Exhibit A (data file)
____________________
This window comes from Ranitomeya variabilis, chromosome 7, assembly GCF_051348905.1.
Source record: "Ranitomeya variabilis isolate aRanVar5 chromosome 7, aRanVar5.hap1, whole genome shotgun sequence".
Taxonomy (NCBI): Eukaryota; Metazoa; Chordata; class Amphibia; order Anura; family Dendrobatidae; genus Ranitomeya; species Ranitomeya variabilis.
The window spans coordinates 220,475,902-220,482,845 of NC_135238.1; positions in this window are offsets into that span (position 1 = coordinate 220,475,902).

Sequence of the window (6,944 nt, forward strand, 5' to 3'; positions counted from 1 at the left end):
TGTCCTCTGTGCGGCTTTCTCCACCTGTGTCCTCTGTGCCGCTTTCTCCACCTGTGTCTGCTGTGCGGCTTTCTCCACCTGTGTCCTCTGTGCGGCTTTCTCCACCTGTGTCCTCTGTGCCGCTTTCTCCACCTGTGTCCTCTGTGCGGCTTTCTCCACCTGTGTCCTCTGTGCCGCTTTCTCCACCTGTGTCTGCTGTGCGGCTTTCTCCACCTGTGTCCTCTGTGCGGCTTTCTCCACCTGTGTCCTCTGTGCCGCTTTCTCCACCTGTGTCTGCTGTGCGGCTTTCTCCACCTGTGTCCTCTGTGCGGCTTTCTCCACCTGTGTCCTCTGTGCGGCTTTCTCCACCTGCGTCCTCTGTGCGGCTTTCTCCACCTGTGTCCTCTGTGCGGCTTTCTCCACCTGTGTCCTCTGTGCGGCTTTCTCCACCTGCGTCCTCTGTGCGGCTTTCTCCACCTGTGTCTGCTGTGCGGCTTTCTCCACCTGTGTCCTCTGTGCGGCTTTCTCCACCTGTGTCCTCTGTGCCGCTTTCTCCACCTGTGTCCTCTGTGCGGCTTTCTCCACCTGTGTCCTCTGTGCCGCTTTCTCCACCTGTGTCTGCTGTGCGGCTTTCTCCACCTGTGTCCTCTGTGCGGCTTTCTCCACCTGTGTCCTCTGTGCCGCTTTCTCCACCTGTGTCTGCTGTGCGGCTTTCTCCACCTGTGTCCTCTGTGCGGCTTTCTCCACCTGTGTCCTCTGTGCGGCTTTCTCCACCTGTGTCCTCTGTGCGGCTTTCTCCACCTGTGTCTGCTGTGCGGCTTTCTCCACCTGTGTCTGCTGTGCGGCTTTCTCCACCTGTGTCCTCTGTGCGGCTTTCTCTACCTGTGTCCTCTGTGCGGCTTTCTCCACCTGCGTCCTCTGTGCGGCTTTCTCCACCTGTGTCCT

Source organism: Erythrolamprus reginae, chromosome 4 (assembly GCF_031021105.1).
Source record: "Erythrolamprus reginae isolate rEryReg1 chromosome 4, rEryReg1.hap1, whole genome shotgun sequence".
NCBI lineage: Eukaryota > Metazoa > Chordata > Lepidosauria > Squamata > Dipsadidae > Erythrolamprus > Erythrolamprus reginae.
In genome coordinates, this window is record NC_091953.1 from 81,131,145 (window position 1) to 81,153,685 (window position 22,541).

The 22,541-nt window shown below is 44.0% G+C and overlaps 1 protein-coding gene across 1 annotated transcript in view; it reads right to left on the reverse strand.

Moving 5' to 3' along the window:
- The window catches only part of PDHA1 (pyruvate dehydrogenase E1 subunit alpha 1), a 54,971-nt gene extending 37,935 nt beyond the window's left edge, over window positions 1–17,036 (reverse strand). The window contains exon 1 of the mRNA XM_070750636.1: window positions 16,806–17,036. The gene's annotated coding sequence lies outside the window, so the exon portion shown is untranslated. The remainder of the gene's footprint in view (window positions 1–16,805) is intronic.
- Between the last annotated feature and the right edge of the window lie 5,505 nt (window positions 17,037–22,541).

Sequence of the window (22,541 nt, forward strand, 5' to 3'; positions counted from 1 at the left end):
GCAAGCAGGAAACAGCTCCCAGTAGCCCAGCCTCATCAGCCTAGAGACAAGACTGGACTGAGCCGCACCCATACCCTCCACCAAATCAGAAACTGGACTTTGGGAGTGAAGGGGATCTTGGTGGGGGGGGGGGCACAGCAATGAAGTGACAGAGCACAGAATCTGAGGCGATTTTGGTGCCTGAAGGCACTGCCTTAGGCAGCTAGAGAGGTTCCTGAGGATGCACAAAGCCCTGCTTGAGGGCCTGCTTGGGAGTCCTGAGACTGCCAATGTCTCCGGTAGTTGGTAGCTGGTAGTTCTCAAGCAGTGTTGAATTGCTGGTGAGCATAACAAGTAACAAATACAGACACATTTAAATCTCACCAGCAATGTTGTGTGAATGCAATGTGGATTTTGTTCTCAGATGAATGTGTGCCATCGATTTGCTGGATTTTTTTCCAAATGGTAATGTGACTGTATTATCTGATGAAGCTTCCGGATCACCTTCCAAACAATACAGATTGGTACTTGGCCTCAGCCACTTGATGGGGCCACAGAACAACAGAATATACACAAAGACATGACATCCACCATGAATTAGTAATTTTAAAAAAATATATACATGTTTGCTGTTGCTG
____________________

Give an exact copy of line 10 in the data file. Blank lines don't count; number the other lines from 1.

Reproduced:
In genome coordinates, this window is record NC_091953.1 from 81,131,145 (window position 1) to 81,153,685 (window position 22,541).